In “The Murky Ethics of Making Monkeys Pick Our Coconuts,” Justin Wm. Moyer asks: “If a creature is smart enough to pick coconuts, is it fair to make him? This is the question at the heart of a controversy over pigtailed macaques in Thailand that excel at picking coconuts loved by Western consumers — but do so on leashes.”
This couple lives on 6% of their income so they can give $100,000 a year to charity. “Julia Wise is a social worker and her husband, Jeff Kaufman, is a software engineer. In 2013, their combined income was just under $245,000, putting them in the top 10% of US households. And yet, excluding taxes and savings, they lived on just $15,280, or 6.25% of their income. What happened to the rest of their income, just under $100,000? They gave it to charity.”
In “5 Thought Experiments That Will Melt Your Brain,” Evan Dashevsky says that because “some science is too big, dangerous, or weird to happen in the lab,” thought experiments “may be the most valuable experiments of all.” But notice that all five of his examples are from philosophers.
“Why is it wrong for Volkswagen to lie (if it did lie) about whether its cars meet emission standards, but uncontroversial for HBO to lie (if it is lying) about whether Jon Snow is dead?” In “Companies Lie. Some Get Away with It,” Stephen Carter explains that sometimes we expect people to lie and sometimes we don’t.
The world is full of suffering. How far should you go to prevent the suffering of others, especially the suffering of strangers? Ought you spend way too much to enjoy a fancy coffee drink while children are dying of starvation? Larissa MacFarquhar discusses extreme altruism, illustrating her points with a fascinating example. “In wartime – or in a crisis so devastating that it resembles war, such as an earthquake or a hurricane – duty expands far beyond its peacetime boundaries. In wartime, it is thought dutiful rather than unnatural to leave your family for the sake of a cause. In ordinary times, to ask a person to sacrifice his life for a stranger seems outrageous, but in war it is commonplace. Acts that seem appallingly bad or appallingly good in normal circumstances become part of daily life. This is the difference between do-gooders and ordinary people: for do-gooders, it is always wartime. They always feel themselves responsible for strangers; they know that there are always those as urgently in need as the victims of battle, and they consider themselves conscripted by duty.”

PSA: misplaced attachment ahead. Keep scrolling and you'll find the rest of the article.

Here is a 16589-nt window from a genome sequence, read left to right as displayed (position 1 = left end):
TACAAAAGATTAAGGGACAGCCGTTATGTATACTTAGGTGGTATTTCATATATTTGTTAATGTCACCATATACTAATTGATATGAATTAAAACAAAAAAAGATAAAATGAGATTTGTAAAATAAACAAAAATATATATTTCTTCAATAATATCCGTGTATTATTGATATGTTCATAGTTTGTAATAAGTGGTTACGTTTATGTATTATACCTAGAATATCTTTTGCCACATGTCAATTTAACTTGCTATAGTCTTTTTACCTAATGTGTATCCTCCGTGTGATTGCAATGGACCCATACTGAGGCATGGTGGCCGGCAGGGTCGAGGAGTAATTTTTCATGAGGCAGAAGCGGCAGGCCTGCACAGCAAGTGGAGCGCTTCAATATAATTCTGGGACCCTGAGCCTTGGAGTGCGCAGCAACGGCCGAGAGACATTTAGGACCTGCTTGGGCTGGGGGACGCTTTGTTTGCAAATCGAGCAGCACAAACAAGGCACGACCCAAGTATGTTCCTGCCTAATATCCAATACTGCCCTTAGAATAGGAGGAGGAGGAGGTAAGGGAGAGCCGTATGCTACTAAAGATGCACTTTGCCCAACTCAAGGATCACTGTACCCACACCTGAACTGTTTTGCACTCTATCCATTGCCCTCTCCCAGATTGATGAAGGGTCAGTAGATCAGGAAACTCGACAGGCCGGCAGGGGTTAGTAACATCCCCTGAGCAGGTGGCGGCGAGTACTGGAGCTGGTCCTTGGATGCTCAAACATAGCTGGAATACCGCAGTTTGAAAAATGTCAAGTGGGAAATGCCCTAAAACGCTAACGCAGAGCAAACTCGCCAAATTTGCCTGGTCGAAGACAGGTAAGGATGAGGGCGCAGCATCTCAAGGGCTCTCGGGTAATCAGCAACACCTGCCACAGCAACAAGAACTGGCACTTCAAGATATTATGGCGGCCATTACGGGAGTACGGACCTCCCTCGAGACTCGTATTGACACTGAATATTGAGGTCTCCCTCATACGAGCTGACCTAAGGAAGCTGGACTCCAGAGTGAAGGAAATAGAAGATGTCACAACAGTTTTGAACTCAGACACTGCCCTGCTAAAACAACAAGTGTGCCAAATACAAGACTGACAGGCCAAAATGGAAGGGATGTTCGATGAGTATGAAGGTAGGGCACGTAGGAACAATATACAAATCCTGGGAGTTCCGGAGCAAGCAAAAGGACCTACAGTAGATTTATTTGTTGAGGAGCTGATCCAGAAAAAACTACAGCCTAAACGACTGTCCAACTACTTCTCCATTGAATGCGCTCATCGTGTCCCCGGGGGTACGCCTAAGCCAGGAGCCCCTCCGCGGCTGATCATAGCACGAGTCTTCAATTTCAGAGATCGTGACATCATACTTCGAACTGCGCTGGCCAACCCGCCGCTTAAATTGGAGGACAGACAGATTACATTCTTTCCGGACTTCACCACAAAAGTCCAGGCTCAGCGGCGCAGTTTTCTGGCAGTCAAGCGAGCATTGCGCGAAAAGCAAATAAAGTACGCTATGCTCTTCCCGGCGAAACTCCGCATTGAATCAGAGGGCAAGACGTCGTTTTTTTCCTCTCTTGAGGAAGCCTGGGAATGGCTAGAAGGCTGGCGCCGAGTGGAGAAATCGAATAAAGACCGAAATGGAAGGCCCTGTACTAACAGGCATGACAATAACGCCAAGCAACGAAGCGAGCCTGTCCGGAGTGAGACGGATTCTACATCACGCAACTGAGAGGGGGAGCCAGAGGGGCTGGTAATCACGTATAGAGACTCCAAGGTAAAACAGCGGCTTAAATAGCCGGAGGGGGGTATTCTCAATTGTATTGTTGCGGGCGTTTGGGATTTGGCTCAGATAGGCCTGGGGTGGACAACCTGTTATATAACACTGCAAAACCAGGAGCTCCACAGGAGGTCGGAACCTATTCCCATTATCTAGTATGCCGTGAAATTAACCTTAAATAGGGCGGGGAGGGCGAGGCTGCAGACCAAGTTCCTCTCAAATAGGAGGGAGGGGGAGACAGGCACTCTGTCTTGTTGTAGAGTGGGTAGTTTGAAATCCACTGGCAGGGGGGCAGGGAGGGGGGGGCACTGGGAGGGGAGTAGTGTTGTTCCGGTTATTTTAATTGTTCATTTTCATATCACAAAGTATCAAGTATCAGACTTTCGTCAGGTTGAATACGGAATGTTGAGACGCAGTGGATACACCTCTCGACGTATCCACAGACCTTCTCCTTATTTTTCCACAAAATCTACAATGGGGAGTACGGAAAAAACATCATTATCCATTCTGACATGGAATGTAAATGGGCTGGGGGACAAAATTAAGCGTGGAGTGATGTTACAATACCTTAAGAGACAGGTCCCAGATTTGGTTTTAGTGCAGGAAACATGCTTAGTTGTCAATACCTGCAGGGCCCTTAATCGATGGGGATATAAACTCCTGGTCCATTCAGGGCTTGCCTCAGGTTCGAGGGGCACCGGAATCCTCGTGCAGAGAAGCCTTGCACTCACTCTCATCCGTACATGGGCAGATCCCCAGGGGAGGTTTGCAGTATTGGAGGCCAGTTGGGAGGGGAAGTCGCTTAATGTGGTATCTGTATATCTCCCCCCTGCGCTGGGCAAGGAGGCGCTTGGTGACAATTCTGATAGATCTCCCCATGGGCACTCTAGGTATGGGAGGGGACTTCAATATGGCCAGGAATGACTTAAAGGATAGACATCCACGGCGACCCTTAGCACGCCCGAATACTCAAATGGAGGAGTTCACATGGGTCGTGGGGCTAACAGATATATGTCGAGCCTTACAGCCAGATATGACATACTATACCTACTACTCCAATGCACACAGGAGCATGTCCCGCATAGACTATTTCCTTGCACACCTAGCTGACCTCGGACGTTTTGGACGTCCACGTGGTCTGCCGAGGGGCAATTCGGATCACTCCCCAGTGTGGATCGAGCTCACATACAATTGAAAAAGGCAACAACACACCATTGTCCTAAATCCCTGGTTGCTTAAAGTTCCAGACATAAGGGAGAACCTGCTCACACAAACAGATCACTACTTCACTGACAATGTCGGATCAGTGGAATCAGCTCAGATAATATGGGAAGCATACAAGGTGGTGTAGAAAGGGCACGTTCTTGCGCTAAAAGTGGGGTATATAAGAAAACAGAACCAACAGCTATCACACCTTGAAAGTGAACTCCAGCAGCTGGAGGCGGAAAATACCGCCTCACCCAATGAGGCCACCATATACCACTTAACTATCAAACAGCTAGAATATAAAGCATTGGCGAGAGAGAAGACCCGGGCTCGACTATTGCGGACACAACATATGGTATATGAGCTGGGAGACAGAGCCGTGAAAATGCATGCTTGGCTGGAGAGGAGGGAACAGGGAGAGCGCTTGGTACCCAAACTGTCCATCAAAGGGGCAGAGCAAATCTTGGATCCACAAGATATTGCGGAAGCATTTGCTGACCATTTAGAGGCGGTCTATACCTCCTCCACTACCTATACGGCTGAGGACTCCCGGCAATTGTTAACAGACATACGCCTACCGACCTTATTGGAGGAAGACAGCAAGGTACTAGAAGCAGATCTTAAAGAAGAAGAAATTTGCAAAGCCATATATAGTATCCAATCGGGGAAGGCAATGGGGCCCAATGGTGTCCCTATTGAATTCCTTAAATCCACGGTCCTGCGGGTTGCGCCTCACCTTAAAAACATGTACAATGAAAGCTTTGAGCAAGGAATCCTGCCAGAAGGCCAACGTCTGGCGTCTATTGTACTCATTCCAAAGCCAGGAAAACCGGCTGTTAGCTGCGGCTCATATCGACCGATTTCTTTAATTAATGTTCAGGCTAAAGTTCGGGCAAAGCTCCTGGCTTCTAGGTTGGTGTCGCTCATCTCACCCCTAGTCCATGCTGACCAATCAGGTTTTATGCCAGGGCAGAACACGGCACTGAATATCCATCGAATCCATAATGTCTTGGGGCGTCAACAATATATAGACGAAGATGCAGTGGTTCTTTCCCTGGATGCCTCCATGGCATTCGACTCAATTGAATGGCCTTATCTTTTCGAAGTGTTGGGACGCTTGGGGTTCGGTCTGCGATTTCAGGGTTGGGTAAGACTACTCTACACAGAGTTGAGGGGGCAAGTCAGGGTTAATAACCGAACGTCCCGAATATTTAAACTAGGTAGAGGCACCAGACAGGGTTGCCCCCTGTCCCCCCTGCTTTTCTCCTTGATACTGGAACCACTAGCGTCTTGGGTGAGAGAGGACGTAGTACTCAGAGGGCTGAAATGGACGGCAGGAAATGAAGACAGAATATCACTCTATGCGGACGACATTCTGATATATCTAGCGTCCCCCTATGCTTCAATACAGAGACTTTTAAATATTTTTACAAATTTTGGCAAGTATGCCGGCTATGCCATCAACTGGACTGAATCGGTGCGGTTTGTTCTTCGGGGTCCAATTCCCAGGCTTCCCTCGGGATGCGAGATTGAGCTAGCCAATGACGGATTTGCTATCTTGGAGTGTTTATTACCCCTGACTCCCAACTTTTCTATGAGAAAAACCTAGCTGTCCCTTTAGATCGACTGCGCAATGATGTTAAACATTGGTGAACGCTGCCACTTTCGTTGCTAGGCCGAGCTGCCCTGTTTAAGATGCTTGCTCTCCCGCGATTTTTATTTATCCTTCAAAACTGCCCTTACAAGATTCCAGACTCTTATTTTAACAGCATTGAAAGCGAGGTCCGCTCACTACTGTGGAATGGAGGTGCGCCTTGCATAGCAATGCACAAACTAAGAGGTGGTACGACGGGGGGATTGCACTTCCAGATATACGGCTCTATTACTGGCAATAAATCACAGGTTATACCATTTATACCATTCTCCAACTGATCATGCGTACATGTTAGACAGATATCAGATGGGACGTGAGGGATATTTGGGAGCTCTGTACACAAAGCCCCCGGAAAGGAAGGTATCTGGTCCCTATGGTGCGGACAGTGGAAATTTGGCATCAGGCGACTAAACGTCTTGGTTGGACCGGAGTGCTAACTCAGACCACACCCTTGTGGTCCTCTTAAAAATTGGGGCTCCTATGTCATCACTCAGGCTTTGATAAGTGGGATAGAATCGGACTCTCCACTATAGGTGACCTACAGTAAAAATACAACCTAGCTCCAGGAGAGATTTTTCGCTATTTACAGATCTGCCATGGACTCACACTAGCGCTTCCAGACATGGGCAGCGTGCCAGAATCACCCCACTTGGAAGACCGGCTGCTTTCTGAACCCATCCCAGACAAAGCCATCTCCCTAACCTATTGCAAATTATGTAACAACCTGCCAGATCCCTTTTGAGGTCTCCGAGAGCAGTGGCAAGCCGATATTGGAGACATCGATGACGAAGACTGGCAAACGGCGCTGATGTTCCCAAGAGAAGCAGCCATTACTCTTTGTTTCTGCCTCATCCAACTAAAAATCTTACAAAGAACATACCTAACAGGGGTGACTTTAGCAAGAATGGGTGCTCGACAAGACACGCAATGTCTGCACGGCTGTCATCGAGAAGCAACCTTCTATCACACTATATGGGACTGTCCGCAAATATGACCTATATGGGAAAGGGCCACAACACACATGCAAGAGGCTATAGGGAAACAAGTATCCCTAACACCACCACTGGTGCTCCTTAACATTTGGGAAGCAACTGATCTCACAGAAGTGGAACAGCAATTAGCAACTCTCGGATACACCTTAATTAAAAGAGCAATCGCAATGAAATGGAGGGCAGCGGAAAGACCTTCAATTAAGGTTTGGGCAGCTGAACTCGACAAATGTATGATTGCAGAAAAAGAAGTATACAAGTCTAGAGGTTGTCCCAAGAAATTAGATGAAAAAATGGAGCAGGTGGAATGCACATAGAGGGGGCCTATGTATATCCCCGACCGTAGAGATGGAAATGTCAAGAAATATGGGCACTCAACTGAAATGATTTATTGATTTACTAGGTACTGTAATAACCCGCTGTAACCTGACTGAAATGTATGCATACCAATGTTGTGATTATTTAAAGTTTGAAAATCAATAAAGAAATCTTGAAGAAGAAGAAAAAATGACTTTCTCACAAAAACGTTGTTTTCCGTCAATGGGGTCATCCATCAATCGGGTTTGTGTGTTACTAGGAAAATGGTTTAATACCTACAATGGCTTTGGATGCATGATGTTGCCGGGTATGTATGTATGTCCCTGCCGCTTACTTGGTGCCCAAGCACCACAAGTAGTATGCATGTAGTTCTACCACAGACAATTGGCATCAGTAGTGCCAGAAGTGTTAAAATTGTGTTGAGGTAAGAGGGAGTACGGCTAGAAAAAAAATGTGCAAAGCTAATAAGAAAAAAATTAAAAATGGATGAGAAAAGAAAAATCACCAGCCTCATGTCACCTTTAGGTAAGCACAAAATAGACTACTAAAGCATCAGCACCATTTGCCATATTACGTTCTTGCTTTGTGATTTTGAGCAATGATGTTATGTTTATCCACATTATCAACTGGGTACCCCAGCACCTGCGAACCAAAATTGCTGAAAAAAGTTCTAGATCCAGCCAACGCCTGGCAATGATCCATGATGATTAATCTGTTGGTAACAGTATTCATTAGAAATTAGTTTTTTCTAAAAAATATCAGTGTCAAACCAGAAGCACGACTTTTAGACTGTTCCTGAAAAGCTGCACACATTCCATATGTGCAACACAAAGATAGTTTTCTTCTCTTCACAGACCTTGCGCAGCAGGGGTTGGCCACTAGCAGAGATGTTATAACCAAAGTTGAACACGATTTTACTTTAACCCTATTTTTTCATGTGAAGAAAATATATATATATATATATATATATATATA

Is it ever worth not knowing the truth? Sometimes there are downsides to knowing the truth. For example, the truth about health or personal relationships can sometimes produce more pain than good. But we don’t always know when the truth will be worth it and when it wouldn’t. So what should we do? In “When the Truth Hurts,” Jess Whittlestone proposes this approach: “If I’m right here that the risks involved in seeking the truth too little are greater than those involved in seeking the truth too much, then aiming to always seek the truth might be a good general rule of thumb. This isn’t to say that the truth is ultimately valuable, or that there are no cases where we’re better off not knowing the truth. Valuing the truth doesn’t mean wasting time on understanding trivial, boring things, or asking everyone you meet what they like least about you. But given that most of the time we’re operating under a great deal of uncertainty, we might benefit overall from believing – falsely! – that the truth is what matters most.”